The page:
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best way to germinate seeds indoors

Line the bottom of the first plate with a few layers of wet tissue and drain any excess water from the plate.

When the first few millimetres of root have emerged from a germinated seed, each one should then be carefully transferred to a small container of growing medium (soil, coco-fibre or rockwool).

Step 1. The setup – How to germinate cannabis seeds

Warning!
Unfortunately, regulation and implementation in respect of cannabis seeds often differ from country to country. For this reason we advise you as a matter of urgency to make inquiries about the regulations to which you are subject. Read the complete disclaimer here.

Place the cannabis seed, root first, into the hole and cover with a small amount of growing medium – just enough to block light, not enough to obstruct the seedling when it emerges.

Check the seeds every day to ensure that the tissue does not dry out. Spray the tissues with water if necessary.

For seeds to germinate, most must be kept warm: about 65 to 75 degrees Fahrenheit. A favorite place to keep seeds warm in order to germinate is on top of the refrigerator. Or, you can purchase seed-warming mats to place under the seed trays. Once a seedling emerges, they can tolerate fluctuating temperatures (within reason). Whatever type of light you use, natural or artificial, make sure it produces enough heat to keep the plants in the 65- to 75-degree range.

The Spruce / K. Dave

The Spruce / K. Dave

Keeping Seeds Too Cool

To increase your chances of getting it right, here are a few things you can do:

The Spruce / K. Dave

Seeds are finicky when it comes to how deep they are planted. Some seeds need complete darkness to germinate and others require light to germinate.   Proper planting depth is usually provided on the seed packet. If there is no information on the packet, the rule of thumb is to plant seeds two to three times as deep as they are wide. Determining depth can be a challenge, but if you are not sure, err on the shallow side.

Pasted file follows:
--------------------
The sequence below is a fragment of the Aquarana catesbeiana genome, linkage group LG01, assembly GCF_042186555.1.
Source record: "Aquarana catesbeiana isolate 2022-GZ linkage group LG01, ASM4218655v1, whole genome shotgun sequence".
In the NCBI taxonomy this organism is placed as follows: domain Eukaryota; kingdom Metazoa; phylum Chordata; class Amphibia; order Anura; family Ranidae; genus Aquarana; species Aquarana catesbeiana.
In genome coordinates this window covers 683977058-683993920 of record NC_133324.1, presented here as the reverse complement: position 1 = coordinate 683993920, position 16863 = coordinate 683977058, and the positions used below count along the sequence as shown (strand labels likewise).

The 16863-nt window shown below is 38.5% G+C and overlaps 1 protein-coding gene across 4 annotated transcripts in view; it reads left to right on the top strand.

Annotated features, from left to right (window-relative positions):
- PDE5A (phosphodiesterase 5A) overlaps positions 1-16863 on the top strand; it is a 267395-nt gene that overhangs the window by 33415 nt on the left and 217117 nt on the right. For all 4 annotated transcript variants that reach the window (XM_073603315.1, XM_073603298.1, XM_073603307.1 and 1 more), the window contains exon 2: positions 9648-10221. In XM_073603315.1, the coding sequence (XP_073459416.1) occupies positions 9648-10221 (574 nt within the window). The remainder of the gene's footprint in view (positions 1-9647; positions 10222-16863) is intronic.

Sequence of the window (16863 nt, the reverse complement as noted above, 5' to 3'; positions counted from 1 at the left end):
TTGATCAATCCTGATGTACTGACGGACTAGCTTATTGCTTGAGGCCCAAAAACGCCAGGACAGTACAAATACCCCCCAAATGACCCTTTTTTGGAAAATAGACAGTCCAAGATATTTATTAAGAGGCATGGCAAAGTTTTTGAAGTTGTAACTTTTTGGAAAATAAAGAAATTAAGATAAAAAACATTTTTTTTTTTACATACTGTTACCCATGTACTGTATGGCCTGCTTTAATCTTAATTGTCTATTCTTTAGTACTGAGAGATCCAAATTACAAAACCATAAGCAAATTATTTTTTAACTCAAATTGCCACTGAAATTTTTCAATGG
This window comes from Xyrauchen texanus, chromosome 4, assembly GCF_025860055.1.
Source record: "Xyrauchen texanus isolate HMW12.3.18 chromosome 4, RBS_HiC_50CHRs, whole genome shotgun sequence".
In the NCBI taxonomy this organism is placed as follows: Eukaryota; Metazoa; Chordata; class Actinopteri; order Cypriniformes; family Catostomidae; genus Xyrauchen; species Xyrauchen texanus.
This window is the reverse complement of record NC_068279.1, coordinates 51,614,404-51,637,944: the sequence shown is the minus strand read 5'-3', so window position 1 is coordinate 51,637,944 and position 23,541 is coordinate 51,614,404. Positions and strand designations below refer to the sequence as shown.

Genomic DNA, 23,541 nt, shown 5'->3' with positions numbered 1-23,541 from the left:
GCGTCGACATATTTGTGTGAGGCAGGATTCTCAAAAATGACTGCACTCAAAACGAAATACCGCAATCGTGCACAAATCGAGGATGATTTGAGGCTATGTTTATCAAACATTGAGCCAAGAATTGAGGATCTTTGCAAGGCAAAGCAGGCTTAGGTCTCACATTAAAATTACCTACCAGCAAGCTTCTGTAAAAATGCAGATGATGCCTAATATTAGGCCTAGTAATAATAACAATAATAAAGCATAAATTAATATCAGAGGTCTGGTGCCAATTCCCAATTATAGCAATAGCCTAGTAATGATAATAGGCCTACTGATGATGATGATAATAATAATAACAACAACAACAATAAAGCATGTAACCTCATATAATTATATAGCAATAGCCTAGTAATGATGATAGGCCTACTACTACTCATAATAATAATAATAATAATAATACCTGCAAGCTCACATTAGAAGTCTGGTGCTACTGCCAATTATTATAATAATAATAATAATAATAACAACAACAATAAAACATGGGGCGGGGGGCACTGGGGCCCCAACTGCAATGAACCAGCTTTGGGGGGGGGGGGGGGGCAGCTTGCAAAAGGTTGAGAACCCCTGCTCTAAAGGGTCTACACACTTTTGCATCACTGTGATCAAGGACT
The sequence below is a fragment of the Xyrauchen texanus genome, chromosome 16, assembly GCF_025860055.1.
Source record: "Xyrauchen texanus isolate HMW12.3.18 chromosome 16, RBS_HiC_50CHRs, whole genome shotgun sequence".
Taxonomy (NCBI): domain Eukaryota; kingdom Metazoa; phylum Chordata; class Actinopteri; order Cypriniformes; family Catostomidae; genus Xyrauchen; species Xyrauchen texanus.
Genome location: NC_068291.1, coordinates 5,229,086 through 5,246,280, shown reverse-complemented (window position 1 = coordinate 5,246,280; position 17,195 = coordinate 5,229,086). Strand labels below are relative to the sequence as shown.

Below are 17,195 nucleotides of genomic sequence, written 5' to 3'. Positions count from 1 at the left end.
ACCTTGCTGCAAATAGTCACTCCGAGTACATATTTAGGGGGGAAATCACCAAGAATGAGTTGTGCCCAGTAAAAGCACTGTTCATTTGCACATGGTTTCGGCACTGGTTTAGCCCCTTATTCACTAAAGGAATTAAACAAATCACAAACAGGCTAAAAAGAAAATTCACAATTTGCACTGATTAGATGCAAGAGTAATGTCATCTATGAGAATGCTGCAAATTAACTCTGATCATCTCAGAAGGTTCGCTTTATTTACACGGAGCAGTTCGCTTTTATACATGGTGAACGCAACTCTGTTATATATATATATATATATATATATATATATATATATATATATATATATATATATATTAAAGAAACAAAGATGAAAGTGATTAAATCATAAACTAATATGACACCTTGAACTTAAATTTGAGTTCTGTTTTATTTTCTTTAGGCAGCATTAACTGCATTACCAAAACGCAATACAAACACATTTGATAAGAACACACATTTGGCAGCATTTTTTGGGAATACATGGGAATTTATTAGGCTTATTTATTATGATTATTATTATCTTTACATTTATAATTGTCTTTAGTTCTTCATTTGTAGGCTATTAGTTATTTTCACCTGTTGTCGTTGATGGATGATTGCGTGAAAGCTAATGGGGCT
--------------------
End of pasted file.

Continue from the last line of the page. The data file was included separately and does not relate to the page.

It is quite economical to start seeds indoors, especially when the seedlings grow into robust plants. However, growing seeds indoors can be challenging. To significantly increase your chances of success, avoid these common seed-starting mistakes.

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Some vegetables, like Tomatoes , Eggplants, and Peppers require a long growing season. To ensure healthy growth, most gardeners start seeds for these vegetables indoors in Spring. Starting your own seeds is not only less expensive than purchasing transplants, it also generally results in a more productive harvest season. Plus, it’s a fun, rewarding way to kick off on the gardening season!

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Plant seeds at the proper depth. Check the seed packet for planting depth. You don’t need to measure precisely, but be careful not to plant any deeper than the directions suggest. The rule of thumb is to plant the seed two-to-three times as deep as the seed is wide. For example, tiny seeds should be barely covered by soil mix, while large seeds like beans should be sown about an inch deep. If you sow seeds too deeply, they won’t have enough stored energy to make it to the surface. Plant extra seeds, because it’s likely not all of them will germinate; you’ll thin out the extra ones later.

After sowing, set the containers in a warm location. On top of the refrigerator or near a radiator are usually good spots. Check your pots every day for signs of growth!

As soon as seedlings emerge, place pots in a bright location. A sunny window will do, but adding consistent light from supplemental fluorescent lights will give you the best results. Suspend the lights just an inch or two over the tops of the plants.

Purchase your seeds from a trusted source. Fresher, higher quality seeds will have a higher germination rate (meaning more will sprout), and will give you a head-start in growing delicious, nutritious vegetables. (Check out Landreth Seed, our line of heritage and heirloom vegetable seeds!)